• First Tier civil penalties levied by the CFPB of as much as $5,000, per day, per violation are now possible.
  • Second Tier civil penalties of up to $25,000 per day, per violation for reckless violations.
  • Third Tier civil penalties of up to $1 million per day, per violation for knowing violation. In addition to penalties and borrower remediation, there are other costs to consider.
  • Violations of the Unfair, Deceptive, or Abusive Acts or Practices (UDAAP) rules could arise if there is failure to issue initial or subsequently required Loan Estimates in a timely fashion.
  • Investors can now be subject to the same claims brought against the creditor, in some cases. Not only are there monetary risks to these claims, they also damage investor reputations.

Ensure compliance with technology

How well a firm was able to comply with Regulation X is a good indicator of how well it will fare under the new TRID changes. Chances are good that agencies are already doing everything they can to remain in compliance on these issues. Now, it's just a matter of adding the new requirements to existing systems and/or procedures. But that is easier said than done for settlement agents who rely on manual and PDF forms. Manual and PDF entries won't work with the new forms.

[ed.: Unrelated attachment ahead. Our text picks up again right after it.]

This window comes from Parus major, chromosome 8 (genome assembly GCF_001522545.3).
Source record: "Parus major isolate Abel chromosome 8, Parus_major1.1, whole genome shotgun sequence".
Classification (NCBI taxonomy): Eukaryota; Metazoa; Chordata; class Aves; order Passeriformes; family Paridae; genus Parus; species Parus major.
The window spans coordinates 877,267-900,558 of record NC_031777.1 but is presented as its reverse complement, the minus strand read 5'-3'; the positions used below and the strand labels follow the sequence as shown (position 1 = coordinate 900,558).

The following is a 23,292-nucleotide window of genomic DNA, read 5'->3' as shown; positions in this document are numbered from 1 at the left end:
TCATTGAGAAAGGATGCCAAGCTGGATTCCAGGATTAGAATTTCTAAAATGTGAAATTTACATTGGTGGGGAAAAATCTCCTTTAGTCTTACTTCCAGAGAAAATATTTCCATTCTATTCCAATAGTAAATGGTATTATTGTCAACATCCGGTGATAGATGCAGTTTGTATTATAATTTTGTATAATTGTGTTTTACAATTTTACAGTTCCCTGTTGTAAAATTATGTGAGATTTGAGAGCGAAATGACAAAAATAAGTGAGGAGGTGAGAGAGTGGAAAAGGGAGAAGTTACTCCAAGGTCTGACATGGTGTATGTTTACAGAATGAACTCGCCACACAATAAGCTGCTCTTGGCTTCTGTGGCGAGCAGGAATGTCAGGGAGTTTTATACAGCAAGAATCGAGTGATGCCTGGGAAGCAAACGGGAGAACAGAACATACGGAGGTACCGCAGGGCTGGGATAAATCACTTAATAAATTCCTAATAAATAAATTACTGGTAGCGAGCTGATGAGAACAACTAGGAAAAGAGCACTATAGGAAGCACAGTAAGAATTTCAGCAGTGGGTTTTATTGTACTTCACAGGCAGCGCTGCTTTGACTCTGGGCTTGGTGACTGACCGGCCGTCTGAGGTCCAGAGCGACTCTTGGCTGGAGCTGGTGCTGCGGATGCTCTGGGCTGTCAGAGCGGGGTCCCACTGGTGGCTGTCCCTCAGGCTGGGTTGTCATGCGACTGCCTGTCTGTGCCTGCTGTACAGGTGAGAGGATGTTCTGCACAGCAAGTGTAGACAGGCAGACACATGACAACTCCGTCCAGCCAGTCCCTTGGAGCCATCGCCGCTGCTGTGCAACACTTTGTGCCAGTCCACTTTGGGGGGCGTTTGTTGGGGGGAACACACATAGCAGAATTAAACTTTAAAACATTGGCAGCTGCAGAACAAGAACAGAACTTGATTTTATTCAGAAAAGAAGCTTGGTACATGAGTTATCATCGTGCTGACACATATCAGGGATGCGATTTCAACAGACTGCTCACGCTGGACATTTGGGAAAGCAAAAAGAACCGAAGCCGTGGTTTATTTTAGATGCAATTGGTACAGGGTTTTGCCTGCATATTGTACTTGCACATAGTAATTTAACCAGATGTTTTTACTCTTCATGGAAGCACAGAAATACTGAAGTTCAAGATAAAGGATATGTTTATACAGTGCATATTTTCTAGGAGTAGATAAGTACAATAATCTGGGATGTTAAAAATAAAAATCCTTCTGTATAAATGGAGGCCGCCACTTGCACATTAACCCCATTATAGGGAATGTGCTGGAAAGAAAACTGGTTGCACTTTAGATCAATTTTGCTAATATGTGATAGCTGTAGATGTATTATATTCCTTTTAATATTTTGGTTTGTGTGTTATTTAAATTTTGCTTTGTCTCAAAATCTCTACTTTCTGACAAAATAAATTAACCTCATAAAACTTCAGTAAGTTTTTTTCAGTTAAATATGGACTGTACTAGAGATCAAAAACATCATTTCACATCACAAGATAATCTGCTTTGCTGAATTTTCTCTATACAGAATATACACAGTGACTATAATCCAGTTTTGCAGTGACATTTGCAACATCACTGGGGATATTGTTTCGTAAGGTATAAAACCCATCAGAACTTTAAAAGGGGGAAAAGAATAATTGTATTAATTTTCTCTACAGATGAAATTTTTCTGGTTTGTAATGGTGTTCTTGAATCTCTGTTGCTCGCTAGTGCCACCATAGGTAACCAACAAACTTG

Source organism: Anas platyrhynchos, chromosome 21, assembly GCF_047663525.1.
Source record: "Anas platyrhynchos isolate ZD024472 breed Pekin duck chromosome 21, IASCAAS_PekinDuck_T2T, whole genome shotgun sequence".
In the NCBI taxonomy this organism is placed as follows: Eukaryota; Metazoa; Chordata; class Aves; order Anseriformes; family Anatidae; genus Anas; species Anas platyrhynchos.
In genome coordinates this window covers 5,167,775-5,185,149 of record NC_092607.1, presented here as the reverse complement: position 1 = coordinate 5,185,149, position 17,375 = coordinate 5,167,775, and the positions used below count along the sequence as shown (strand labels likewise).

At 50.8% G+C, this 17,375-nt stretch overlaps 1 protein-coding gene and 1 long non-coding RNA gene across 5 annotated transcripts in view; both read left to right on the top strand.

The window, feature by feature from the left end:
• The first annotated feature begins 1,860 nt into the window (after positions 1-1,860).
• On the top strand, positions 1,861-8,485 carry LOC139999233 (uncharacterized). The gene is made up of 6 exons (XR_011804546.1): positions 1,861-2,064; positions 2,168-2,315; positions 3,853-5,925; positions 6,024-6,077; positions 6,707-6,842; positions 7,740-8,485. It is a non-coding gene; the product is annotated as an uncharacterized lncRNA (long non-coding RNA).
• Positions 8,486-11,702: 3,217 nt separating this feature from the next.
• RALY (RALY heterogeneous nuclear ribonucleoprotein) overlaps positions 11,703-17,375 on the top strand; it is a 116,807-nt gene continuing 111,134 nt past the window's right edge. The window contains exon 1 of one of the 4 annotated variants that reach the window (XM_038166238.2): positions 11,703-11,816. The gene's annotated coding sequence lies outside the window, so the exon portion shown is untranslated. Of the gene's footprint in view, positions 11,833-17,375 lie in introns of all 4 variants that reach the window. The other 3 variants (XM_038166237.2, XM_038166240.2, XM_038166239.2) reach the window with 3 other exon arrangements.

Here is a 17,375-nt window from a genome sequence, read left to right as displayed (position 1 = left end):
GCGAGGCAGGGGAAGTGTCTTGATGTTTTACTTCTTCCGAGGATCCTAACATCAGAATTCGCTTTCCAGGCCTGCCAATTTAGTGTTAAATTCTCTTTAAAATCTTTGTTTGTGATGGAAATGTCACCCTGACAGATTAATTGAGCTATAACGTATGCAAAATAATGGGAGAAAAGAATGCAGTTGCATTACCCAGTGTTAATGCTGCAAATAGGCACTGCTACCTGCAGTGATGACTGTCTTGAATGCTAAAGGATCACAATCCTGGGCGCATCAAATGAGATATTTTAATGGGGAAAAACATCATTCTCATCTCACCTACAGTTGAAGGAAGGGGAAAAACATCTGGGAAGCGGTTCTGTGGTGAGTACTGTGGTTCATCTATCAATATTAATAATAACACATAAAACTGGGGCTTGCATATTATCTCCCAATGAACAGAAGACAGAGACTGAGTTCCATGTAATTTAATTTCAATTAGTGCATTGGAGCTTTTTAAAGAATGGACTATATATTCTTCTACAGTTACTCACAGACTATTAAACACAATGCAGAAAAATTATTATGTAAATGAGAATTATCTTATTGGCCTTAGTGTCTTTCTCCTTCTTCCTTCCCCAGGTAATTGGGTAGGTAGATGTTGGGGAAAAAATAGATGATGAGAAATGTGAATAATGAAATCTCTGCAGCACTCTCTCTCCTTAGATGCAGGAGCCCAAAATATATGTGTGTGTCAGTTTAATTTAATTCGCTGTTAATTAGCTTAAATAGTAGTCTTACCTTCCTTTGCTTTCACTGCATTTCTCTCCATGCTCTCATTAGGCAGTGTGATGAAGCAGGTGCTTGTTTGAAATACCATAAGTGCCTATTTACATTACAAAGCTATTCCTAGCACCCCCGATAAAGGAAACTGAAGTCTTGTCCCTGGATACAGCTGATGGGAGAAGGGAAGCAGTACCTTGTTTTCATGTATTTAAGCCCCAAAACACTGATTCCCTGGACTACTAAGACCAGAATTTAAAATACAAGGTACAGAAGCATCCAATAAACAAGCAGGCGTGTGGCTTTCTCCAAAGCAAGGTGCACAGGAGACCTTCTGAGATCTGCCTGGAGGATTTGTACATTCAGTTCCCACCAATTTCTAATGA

If there was ever a time to make the switch from manual management of real estate transactions to electronic management, now is the time. These new documentation requirements and procedures present a perfect opportunity to add technology to your real estate closing process. The risks of human error are too great; the penalties too high, and the repercussions too serious to continue to manage the process manually.

As intimidating as this all sounds, technology can help. Rather than investing in additional labor to meet the new paperwork demands, an investment in real estate closing software can be the better choice. Technology streamlines the closing process and automates many routine data entry points in the transactions, improving productivity and reducing errors. Even more important, software systems can help ensure compliance with the TRID changes.

For agencies currently using real estate closing software to facilitate transactions, it is vitally important that they find out if the software will be updated or upgraded to cover the new requirements. If it won't be, they will need to find a new way of handling real property transactions that ensures compliance.

Easysoft guarantees compliance

Easysoft is ready for the upcoming TRID requirements. We are already updating our Easy HUD software to a new program called EasyCDF. All current subscribers will receive an automatic upgrade to EasyCDF, which will bring them into compliance with the new integrated disclosure requirements.

All new subscribers will start with EasyCDF. EasyCDF will be available in June, although the new forms won't be accepted until August 1, 2015. In the meantime, settlement agents can test the software with their current transactions to verify compliance, ensuring a smooth changeover to the new forms on August 1.